We end our weeklong odyssey with Edward Burne-Jones’ conception of Perseus with The Baleful Head. In this picture, Perseus shows Andromeda the head of the Gorgon Medusa. Because gazing directly into the Gorgon’s face will turn a mortal into stone, they look upon its reflection in a pool of water.
This is, in many ways, the most remarkable picture in the series. The head of Medusa, one of the most hideous monsters of ancient mythology, here looks serene and harmless. Her lifeless head is indeed at peace, and one could argue that the monster is as beautiful as the heroine, Andromeda. Ugliness was not consistent with the way Burne-Jones saw the world, and it was impossible for him to render even the most monstrous creatures as less-than-beautiful. (You will remember that the Kraken in The Doom Fulfilled looked more bejeweled and silkily ornate than horrific.)
Burne-Jones returns to the detailed and rich background missing in The Finding of Medusa, though we are still nowhere near a natural landscape. The apple-rich bower here is purposefully illustrative rather than natural, setting the scene in an unreal space so essential to myth-making. The earth upon which Perseus and Andromeda stand looks almost alive with a sense of movement – as if, along with the lifeless head – everything around them is galvanized with a life of its own.
The remarkable armor of Perseus is depicted in loving detail, and the clothes draping Andromeda loop around her left arm are created with quiet expertise. The pool, seemingly constructed of both wood and marble, is skillfully done, though the very top (rendered in such a way that the water is visible to the viewer) seems, to my eye, slightly out of proportion.
I think the most remarkable thing about the picture is how Burne-Jones creates a wordless dialog between the three figures. Perseus and Andromeda reach across the pool to hold one-another: this is love, yes, but Perseus is also supporting Andromeda during what may be a shock to her senses. And follow the gaze of Perseus – he is not looking at the Gorgon’s reflection, but at the profile of his beloved Andromeda, instead.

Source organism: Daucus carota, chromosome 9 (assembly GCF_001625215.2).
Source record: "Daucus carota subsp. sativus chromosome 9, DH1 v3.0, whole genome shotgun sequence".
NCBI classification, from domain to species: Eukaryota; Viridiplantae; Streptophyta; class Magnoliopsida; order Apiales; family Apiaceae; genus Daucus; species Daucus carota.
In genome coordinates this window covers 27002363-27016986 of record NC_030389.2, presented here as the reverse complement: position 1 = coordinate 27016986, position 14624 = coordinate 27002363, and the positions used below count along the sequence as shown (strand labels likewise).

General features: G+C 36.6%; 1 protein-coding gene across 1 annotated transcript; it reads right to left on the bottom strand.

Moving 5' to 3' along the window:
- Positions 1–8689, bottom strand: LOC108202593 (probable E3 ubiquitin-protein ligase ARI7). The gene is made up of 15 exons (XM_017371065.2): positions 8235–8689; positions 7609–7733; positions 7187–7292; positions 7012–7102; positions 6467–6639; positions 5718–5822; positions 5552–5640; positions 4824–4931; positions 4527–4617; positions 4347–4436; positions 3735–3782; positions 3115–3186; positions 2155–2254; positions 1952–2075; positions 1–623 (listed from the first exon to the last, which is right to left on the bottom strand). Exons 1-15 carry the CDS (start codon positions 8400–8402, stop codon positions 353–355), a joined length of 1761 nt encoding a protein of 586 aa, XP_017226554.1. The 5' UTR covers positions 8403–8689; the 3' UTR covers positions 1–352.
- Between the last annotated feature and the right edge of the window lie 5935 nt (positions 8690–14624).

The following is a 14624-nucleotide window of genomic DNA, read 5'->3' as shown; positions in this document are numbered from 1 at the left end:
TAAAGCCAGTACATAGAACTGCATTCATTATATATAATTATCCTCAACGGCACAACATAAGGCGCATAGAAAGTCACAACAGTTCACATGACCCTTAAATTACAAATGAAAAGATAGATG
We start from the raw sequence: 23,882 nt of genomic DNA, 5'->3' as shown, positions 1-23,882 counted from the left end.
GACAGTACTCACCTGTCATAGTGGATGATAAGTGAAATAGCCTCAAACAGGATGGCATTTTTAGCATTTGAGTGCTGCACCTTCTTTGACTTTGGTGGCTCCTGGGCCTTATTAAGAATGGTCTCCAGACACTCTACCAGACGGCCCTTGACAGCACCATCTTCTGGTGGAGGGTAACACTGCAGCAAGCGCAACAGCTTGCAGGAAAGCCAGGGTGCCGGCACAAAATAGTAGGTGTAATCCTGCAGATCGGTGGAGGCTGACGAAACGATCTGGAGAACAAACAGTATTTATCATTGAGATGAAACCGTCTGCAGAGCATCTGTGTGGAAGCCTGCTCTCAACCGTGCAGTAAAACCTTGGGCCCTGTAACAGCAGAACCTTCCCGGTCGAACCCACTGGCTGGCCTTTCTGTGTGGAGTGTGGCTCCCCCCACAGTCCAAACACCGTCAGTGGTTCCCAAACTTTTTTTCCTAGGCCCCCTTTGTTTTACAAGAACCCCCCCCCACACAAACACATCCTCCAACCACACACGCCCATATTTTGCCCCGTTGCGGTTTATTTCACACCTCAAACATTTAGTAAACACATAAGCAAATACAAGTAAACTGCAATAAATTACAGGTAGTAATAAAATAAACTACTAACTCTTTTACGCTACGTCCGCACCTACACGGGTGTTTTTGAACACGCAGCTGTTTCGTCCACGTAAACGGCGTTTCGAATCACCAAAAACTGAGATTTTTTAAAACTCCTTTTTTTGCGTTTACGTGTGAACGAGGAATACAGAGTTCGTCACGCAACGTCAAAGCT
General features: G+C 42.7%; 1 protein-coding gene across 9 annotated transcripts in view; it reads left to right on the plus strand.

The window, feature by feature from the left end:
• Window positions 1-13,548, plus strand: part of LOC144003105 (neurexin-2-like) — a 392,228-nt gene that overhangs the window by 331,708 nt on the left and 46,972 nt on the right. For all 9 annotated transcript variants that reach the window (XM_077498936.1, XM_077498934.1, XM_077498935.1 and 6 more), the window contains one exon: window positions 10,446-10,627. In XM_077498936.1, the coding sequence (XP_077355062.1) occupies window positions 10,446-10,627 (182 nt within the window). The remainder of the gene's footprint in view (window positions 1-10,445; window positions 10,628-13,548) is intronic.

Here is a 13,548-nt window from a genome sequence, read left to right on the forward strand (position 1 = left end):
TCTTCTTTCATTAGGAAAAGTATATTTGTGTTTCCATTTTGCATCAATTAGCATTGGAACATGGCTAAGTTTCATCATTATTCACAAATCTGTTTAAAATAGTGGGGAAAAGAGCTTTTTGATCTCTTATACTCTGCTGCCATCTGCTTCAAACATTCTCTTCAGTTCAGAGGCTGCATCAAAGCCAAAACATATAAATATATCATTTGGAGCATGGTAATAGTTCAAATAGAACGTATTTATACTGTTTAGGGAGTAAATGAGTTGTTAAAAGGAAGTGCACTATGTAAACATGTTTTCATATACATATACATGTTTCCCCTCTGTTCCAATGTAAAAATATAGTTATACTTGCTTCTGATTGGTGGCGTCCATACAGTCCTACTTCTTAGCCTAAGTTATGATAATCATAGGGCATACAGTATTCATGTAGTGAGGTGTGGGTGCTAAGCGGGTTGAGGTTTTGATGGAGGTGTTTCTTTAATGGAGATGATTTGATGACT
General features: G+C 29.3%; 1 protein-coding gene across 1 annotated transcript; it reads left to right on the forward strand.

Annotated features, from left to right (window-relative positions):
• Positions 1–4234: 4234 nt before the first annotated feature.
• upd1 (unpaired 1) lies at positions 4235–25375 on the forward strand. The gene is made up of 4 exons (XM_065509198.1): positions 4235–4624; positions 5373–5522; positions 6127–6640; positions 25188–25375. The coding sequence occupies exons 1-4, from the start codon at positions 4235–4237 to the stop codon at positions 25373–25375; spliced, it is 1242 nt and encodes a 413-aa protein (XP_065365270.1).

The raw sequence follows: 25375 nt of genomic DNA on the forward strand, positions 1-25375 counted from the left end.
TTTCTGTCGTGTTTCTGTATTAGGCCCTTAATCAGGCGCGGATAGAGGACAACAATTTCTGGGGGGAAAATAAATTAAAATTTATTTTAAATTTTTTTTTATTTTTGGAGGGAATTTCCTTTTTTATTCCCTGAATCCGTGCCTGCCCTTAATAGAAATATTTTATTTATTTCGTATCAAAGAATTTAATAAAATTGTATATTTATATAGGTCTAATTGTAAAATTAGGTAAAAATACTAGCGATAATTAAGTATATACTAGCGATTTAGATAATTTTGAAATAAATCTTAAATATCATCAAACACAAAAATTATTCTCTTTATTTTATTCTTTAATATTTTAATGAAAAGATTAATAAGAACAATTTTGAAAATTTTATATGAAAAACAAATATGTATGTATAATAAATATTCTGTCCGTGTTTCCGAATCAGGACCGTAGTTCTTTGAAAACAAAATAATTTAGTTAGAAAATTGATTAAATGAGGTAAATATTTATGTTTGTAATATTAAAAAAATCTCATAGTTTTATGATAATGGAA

And Andromeda – look at her gaze. Is she looking at the reflection of Medusa, or the handsome face of Perseus reflected in the water? And Medusa’s head is the top of the triangle – the focal point of all three characters even though she herself is not looking at anyone.
Returning to his inspiration, here is the passage in Morris that so inspired this picture:
May I not see this marvel of the lands
So mirrored, and yet live? Make no delay,
The sea is pouring fast into the bay,
And we must soon be gone."
"Look down", he said,
"And take good heed thou turnest not thine head."
Then gazing down with shuddering dread and awe,
Over her imaged shoulder, soon she saw
The head rise up, so beautiful and dread,
That, white and ghastly, yet seemed scarcely dead
Beside the image of her own fair face,
As, daring not to move from off the place,
But trembling sore, she cried: "Enough, O love!
What man shall doubt thou art the son of Jove;
I think thou wilt not die." Then with her hand
She hid her eyes, and trembling did she stand
Until she felt his lips upon her cheek;
Then turning round, with anxious eyes and meek,
She gazed upon him, and some doubtful thought.